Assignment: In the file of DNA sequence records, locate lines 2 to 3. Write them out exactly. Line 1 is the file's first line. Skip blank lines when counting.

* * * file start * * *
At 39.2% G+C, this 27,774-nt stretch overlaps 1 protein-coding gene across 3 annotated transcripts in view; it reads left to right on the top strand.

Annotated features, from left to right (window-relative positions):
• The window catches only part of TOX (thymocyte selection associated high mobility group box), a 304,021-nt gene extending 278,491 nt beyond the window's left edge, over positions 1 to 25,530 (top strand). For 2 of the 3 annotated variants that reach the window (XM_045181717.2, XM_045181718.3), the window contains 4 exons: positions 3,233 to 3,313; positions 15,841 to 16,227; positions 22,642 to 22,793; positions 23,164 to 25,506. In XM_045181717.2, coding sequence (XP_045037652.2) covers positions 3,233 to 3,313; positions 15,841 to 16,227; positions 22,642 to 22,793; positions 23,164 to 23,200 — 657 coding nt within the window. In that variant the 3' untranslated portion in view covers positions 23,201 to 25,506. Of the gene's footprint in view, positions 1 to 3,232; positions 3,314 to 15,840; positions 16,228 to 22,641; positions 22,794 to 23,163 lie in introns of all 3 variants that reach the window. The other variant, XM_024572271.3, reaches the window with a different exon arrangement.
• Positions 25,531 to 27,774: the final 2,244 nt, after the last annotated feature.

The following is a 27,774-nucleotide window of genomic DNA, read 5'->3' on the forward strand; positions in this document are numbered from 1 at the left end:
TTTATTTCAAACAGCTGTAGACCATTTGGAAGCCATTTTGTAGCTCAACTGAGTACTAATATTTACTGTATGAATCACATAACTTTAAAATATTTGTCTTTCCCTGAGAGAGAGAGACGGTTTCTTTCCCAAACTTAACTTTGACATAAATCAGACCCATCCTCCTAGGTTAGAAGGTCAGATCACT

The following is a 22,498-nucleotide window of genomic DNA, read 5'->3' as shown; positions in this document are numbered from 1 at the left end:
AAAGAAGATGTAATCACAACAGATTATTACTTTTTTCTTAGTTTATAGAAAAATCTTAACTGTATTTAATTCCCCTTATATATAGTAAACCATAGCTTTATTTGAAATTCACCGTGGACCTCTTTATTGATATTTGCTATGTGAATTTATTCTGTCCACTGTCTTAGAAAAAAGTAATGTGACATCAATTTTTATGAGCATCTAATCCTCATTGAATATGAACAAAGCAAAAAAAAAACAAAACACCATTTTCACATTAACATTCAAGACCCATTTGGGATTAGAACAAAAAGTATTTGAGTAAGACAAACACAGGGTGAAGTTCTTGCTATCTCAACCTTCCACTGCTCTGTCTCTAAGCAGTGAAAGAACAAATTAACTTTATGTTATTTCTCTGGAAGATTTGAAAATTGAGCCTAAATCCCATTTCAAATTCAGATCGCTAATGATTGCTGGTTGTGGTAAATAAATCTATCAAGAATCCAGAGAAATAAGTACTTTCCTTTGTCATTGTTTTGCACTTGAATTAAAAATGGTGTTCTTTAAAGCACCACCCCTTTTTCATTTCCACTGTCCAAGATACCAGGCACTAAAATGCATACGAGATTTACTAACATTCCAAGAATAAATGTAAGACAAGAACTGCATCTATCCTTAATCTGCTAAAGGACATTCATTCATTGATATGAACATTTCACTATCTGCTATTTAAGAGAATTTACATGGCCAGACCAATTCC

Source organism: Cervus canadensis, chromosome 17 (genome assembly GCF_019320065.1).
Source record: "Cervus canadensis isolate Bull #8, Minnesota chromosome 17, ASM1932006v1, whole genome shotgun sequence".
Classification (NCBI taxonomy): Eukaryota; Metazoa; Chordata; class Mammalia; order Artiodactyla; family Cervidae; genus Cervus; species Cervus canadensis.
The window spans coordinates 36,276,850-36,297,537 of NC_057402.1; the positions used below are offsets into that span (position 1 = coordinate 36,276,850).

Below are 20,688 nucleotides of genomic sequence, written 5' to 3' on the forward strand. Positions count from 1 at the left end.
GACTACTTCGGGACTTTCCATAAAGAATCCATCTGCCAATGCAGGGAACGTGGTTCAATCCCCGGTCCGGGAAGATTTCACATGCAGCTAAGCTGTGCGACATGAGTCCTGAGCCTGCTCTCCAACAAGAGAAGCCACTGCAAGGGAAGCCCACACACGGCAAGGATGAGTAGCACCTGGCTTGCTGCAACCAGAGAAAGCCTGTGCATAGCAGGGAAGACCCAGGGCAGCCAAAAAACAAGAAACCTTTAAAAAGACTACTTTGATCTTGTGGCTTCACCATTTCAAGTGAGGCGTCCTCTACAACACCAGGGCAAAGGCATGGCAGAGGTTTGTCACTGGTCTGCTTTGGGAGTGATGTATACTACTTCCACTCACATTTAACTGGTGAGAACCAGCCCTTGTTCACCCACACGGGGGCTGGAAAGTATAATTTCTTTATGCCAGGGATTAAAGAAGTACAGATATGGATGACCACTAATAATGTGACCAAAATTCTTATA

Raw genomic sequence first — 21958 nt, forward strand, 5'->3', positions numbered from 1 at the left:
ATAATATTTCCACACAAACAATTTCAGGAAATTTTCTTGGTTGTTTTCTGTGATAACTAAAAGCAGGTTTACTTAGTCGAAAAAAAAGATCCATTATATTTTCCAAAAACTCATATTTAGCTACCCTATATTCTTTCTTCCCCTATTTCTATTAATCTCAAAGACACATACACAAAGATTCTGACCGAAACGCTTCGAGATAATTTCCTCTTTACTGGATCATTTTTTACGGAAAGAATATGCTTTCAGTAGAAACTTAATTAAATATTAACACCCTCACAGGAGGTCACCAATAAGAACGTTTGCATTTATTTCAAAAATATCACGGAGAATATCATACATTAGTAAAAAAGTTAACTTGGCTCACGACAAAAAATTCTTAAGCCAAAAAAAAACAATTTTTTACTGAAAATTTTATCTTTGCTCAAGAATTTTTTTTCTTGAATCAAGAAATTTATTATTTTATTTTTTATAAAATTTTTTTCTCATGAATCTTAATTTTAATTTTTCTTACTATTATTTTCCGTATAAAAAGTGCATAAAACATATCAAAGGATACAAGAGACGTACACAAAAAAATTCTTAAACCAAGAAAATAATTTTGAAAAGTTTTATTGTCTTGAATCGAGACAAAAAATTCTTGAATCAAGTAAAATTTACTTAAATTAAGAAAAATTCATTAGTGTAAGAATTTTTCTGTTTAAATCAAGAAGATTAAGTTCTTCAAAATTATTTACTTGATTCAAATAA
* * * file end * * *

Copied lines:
Annotated features, from left to right (window-relative positions):
• The window catches only part of TOX (thymocyte selection associated high mobility group box), a 304,021-nt gene extending 278,491 nt beyond the window's left edge, over positions 1 to 25,530 (top strand). For 2 of the 3 annotated variants that reach the window (XM_045181717.2, XM_045181718.3), the window contains 4 exons: positions 3,233 to 3,313; positions 15,841 to 16,227; positions 22,642 to 22,793; positions 23,164 to 25,506. In XM_045181717.2, coding sequence (XP_045037652.2) covers positions 3,233 to 3,313; positions 15,841 to 16,227; positions 22,642 to 22,793; positions 23,164 to 23,200 — 657 coding nt within the window. In that variant the 3' untranslated portion in view covers positions 23,201 to 25,506. Of the gene's footprint in view, positions 1 to 3,232; positions 3,314 to 15,840; positions 16,228 to 22,641; positions 22,794 to 23,163 lie in introns of all 3 variants that reach the window. The other variant, XM_024572271.3, reaches the window with a different exon arrangement.